NYEGE NYEGE Festival Official Mix

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Nyege Nyege Festival in Jinja, Uganda, is about the infinite and timeless rhythmelodic traditions from the motherland and its myriad mutations around the globe, and their sometimes difficult to perceive but indivisible connection. It is my duty as rhythm ambassador to reveal the truth about these connections between ancient and future, between the so-called “East” and so-called “West”, in a visceral way on the dance floor; and it is what i have tried to do with this mix.

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Acid Machine Temple

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I’ve always loved Acid. Not only due to the squelchy palette of the misused TB303 being, for reasons i can not articulate (related to liking the smell of petroleum??), so endlessly delicious, sexy, and addictive, but also because Acid House and Acid Techno, ever since the beginning, have always been more overtly and unabashedly polyrhythmic than their bigger stylistic cousins.

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Aztek Digital

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Pre-Hispanic indigenous rhythm roots, influence from African sciences of the drum, Shamanic sounds from atop the Peruvian mountains and deep in the Amazonian jungle… These describe parts of this new electronic music known loosely as Tribal Guarachero. This mix comprises of mostly music from Mexico, where the original sound was born, with some tracks from Central, South, and North America, and Europe.

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MUTANT 7 – Club Invasion

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In the ongoing rebirth of explicit poly-rhythms and super syncopated percussive goodness in African-American music, B-more/Philly and Newark/Jersey Club is a particularly sexy and fun permutation, and has been gaining momentum for a number of years, bursting with musical and dance ideas.  Vice just made a documentary and in 2015 i think it will finally invade dance floors all over in a big way.  (Next month i will be playing the first Vice sponsored Club Jersey party in London – stay tuned)

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JUJUDEATH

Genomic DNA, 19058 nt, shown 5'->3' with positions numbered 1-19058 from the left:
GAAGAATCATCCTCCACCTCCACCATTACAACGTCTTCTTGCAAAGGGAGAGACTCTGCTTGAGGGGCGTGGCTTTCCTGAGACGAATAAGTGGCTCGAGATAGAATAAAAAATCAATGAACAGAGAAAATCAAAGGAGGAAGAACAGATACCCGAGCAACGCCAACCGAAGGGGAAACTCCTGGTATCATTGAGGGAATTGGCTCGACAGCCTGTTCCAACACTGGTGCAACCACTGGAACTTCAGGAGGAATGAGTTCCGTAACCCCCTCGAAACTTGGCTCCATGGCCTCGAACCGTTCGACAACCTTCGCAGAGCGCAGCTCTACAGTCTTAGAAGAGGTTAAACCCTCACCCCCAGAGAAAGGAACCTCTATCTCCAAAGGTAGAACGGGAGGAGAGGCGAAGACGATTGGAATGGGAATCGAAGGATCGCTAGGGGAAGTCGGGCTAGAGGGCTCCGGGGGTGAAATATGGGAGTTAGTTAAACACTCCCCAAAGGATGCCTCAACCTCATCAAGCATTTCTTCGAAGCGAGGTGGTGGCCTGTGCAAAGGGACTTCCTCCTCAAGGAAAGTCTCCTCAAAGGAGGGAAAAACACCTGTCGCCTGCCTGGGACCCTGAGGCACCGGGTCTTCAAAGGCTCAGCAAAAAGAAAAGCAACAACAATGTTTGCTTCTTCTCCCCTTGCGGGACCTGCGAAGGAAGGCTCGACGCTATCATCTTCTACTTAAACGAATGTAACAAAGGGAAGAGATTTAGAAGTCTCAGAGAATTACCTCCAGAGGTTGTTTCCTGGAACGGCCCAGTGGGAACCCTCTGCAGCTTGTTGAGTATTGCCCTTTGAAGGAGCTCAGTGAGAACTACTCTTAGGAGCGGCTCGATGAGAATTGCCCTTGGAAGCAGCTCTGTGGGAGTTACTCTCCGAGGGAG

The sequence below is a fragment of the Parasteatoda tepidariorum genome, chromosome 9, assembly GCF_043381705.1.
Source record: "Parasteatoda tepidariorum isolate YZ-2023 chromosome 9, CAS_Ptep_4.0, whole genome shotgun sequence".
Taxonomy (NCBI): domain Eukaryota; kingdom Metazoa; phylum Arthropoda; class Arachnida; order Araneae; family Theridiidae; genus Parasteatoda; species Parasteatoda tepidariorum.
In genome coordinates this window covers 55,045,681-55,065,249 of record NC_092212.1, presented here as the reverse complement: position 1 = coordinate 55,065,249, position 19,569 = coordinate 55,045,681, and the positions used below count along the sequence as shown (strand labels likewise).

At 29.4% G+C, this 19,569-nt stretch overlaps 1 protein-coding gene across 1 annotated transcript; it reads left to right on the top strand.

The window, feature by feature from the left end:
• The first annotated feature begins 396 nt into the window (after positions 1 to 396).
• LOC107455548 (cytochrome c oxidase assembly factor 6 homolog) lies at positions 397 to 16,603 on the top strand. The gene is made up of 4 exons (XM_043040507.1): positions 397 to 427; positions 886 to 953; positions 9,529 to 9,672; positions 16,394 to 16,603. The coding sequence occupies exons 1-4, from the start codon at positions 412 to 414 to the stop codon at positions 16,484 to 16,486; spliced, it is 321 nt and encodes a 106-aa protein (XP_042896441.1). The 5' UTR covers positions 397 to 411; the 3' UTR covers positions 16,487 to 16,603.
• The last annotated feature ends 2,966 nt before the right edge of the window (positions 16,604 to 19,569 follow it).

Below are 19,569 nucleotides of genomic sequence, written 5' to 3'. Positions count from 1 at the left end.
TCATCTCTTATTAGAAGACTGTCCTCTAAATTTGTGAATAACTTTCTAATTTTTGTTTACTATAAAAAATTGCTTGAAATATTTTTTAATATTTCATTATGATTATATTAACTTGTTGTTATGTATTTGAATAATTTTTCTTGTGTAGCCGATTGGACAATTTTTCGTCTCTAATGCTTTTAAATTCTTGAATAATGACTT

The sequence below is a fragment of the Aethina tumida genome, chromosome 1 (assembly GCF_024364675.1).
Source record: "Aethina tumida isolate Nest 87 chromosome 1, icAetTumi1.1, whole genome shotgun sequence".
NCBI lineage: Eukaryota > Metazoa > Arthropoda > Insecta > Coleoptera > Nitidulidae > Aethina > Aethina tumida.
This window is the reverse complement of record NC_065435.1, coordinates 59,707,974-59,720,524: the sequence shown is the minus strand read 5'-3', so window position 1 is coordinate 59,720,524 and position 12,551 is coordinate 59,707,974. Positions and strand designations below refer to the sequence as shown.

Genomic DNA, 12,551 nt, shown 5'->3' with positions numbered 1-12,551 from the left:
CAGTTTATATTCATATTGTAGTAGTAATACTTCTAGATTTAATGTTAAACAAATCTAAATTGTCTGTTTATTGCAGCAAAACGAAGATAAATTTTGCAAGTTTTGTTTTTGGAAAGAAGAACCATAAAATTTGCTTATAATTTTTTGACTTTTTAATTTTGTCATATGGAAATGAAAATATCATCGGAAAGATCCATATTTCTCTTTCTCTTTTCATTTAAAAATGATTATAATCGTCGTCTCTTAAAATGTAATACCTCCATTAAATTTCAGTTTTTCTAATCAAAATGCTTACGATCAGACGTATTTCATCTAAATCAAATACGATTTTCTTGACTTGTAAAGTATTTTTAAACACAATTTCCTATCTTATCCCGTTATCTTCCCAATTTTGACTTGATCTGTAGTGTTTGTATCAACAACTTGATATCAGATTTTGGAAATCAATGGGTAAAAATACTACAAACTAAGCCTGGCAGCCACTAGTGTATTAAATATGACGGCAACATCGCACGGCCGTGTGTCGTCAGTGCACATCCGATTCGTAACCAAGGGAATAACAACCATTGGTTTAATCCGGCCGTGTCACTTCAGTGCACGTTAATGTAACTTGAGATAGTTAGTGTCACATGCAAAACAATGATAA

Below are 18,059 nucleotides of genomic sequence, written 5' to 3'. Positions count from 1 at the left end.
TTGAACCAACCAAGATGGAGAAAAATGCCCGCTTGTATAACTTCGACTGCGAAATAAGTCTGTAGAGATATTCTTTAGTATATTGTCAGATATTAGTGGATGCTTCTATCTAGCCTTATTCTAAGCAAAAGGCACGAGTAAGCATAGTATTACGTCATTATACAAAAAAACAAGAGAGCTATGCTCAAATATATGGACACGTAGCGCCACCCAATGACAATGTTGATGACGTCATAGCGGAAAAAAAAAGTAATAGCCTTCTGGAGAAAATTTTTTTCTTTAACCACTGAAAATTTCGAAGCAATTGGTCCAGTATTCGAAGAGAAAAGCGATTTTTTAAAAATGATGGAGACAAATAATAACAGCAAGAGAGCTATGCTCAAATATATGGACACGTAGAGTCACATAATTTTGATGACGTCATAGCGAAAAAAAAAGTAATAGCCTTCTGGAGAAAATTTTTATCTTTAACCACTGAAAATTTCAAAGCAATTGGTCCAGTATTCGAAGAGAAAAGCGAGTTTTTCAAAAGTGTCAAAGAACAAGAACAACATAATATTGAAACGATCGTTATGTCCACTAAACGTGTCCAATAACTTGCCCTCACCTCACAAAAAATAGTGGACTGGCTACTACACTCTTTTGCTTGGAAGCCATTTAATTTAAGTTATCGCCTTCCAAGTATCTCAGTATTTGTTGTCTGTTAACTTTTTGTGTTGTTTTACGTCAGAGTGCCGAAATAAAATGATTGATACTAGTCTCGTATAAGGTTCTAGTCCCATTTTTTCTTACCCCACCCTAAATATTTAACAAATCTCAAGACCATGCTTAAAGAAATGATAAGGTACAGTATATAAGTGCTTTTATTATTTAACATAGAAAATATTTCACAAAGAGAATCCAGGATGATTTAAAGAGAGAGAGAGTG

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179 killed by institutional racist violence for the crime of trying to live in the drugs and guns infested poverty that white supremacy keeps them in, during the past 15 years, In NYC alone. How many disabled? In comas? How many with missing lungs or bullets in stomachs? How many broken ribs/arms/legs? How many physically assaulted? Abused in custody? How many terrorized? Humiliated? Incarcerated?

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NGOMA Classic 3 – Mega Benga

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The climate in Nairobi is cool and perfect all year round, despite being on the equator, due to its high altitude. The East African Rumba sound is also often cooler, sans the fiery horn sections of Congolese Soukous.  The focus here is on a reduced palette of rhythmic guitar and vocal refrains over driving, insistent 4 on the floor kicks.  The motorik, hypnotic motifs and modular progression of this original minimalist dance music here is mostly from 1950s to 1970s, and i play it in the seamless style of techno.

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MUTANT 4 – Meta House

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Evil twin of the last MUTANT mix of brightly hued, sun-kissed club music for endless summer nights, Meta House is heavy, narcotic. Including lots of deep techy tracks, some jacking, bassline, healthy dose of ghetto, a touch of shuffling, and material which may be in the category of “House Not House” — but as abstract or bassy as any part of it may be, i made sure that all selections are primarily, unmistakably House – all steady kicks and offbeat hi-hats.

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MUTANT 2 – D’n’B Legacy

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In the late 1940s and 1950s the first wave of Afro-Caribbean immigrants, many of them ex-servicemen who fought, bled, and watched their friends die during WW2 for the UK, landed with their families in London. During that first winter bricks were thrown into their windows (often in bags containing shit), their homes were attacked, and there were regular assaults on their children. When the situation got really bad, they tore up bed sheets to use as bandages, used kitchen knives and broken furniture as weapons, to defend their homes and loves ones. But when these loyal colonial subjects fought back they became the primary criminals in the eyes of the police: regularly mistreated, unjustly punished, and even framed for crimes they did not commit. This is the kind of injustice and abuse faced by black people in England ever since, all the way to today’s discrimination and structural economic inequality.

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